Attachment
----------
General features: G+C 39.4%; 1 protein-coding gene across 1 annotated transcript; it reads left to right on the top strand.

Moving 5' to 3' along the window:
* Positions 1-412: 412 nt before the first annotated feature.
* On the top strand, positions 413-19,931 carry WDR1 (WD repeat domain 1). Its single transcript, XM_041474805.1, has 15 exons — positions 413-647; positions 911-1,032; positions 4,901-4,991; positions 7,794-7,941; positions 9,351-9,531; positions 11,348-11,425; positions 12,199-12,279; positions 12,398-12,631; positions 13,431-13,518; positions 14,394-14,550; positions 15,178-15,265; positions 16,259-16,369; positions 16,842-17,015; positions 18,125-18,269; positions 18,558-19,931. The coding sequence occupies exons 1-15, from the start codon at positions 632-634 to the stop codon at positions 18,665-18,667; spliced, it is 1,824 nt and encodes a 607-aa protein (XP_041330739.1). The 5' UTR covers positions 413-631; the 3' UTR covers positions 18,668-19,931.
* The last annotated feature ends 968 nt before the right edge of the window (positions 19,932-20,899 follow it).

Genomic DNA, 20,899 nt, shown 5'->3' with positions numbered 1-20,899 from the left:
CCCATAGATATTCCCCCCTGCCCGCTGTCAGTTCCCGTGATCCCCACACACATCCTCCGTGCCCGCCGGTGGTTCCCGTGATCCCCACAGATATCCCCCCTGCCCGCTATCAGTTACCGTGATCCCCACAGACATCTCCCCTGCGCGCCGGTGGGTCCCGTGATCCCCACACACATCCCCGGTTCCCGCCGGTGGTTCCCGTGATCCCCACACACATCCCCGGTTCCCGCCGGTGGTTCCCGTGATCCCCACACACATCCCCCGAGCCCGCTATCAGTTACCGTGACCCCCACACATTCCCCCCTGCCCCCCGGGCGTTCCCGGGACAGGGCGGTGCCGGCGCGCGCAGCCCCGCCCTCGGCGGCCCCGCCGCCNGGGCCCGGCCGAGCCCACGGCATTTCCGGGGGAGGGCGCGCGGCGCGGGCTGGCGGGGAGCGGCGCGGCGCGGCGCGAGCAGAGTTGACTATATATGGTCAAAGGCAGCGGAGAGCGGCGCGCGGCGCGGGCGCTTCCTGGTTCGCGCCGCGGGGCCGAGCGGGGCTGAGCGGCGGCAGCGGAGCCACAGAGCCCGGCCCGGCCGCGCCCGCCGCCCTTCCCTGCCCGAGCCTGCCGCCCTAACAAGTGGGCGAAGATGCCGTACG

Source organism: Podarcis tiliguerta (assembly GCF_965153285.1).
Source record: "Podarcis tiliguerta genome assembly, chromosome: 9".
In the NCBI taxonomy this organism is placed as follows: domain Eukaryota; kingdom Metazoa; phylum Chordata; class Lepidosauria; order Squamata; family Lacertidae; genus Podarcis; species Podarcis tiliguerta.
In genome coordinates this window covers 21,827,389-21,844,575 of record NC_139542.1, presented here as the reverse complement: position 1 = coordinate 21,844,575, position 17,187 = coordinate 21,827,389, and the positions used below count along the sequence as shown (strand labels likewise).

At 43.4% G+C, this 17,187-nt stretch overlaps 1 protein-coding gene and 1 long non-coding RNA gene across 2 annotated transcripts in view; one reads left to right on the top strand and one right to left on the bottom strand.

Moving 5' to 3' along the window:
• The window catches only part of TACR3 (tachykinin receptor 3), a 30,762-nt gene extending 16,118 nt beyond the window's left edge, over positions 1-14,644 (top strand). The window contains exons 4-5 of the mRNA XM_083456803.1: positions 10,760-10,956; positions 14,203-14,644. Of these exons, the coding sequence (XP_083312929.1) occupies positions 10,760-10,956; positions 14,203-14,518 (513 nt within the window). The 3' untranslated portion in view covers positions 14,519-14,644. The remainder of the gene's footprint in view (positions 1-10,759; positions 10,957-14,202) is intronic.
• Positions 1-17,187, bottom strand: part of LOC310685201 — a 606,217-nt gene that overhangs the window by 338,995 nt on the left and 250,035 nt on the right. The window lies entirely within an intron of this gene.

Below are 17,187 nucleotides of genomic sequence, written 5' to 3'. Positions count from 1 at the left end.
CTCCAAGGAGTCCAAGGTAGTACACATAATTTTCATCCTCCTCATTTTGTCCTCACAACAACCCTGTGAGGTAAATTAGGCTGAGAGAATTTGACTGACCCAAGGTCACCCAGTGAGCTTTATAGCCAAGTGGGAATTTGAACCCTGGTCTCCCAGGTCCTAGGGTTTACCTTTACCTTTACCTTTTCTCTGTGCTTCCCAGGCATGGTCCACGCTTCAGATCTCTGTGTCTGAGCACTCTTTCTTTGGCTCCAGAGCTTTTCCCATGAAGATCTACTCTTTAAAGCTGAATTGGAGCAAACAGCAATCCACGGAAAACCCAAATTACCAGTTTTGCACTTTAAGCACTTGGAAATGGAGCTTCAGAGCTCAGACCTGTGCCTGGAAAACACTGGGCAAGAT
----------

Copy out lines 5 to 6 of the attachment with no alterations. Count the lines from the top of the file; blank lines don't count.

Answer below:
* The last annotated feature ends 968 nt before the right edge of the window (positions 19,932-20,899 follow it).

Genomic DNA, 20,899 nt, shown 5'->3' with positions numbered 1-20,899 from the left: